Automatic bed leveling helps improve first layer height above bed. That is very useful, because if the first layer does not stick, the rest of the print does not matter. It also lowers the bar for first times to get started, and it saves a bunch of time for old-timers that have moved their printer.
But bed probing, the pre-cursor to automatic bed leveling can be done in a lot of ways. There are a bunch of probes available for the actual probing, but choosing the right probe depends on the type of bed, the weight of the sensor, the cost etc. In addition, different printers have different ways of doing the probing.
Redeem has gotten some much needed attention on the bed probing, leveling and visualization of the process and results lately. This blog post aims to go over the new interface, including some helper G-codes for quickly getting started.
TL;DR – See the video
G29 interface documentation
The interface (how to use the command) is pretty straight forward. The G29 code itself is only a macro, meaning that it does almost nothing except execute all the G-codes in it’s macro definition. The only parameter that can be supplied, is the letter “S”, for Simulate. If an S is added, all lines with the letters “RFS” (Remove For Simulation) is removed from the macro. The G29 macro is defined in the config file hierarchy, and can be generated using the G-codes G29S and G29C. See further down. Here is the interface definition.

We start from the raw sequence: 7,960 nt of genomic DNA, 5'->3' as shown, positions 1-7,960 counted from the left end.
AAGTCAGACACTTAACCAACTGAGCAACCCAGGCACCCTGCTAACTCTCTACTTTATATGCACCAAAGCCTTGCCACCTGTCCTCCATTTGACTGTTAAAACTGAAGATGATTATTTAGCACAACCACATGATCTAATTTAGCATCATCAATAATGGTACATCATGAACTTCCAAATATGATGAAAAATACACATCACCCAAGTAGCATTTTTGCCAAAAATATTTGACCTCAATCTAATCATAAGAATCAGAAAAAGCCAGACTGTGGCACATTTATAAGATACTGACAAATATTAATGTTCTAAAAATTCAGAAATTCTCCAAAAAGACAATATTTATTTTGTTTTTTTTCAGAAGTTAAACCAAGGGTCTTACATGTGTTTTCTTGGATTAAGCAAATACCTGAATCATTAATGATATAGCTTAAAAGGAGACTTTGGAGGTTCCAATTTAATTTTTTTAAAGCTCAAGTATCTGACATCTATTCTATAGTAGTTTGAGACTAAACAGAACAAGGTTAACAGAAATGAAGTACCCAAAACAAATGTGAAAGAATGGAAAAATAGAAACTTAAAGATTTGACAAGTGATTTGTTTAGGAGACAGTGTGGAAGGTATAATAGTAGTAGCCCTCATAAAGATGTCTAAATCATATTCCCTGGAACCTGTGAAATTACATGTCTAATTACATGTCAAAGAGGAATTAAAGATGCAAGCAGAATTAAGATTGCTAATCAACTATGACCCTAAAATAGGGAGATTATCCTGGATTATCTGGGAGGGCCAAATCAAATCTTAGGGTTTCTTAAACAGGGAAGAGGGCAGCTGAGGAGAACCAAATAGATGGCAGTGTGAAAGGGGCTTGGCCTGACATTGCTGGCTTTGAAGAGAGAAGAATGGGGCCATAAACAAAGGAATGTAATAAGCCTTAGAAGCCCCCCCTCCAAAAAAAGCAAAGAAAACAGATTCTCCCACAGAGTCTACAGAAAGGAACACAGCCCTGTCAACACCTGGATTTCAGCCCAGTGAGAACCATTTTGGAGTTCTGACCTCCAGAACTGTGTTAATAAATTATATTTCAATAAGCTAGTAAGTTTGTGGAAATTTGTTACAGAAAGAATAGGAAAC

Send: G29? Recv: Probe the bed at specified points and update the bed compensation matrix based on the found points. Add 'S' to only simulate and thus remove all lines containing the letters 'RFS' (Remove For Simulation).
Ok, but if it’s a Macro, what commands can be put in there?
You can put pretty much any G-code that is implemented in Redeem. The reason the G29 is implemented as a macro is to facilitate all the different ways 3D-printers, CNC mills and lasers are built, with all their quirky ways of probing. Here is a list of G-codes that might be useful.
M561 – Reset, update or show bed matrix
This is a utility function for manipulating the bed matrix. M561 is defined to “reset the bed matrix” according to the reprap wiki. To maintain compatibility with that definition, the M561 without parameters will do just that. It has also been extended with some functionality. If a “U” is added as a parameter, the bed calibration matrix is updated based on the data from a probe. If “S” is added as parameter, show the current matrix. The reason for having this as a separate G-code and not as a part of the G29 inner workings is so that is can be removed during a simulation and also used in different places in the macro.
Send: M561? Recv: This cancels any bed-plane fitting as the result of probing (or anything else) and returns the machine to moving in the user's coordinate system. Recv: Add 'S' to show the marix instead of resetting it. Recv: Add 'U' to update the current matrix based on probe data
M557 – Set probe point
This is used to pre-define which points to probe. No probing occurs, just a definition of a probing point which can later be recalled using the G30 command.
Send: M557? Recv: Set the points at which the bed will be probed to compensate for its plane being slightly out of horizontal. The P value is the index of the point(indices start at 0) and the X and Y values are the position to move extruder 0 to to probe the bed. An implementation should allow a minimum of three points (P0, P1 and P2). This just records the point coordinates; it does not actually do the probing. Recv: P = Probe point number. Recv: X = X-coordinate Recv: Y = Y-coordinate Recv: Z = Z-coordinate. If missing, set to 0
G30 – Probe point – Execute a bed probing of a single point.
The G30 command is used to perform the actual probing. In the G29 macro, this is the meat and potatoes of the routine. During a testing phase, this can also be a very useful command to try when just trying the probing to make sure it works.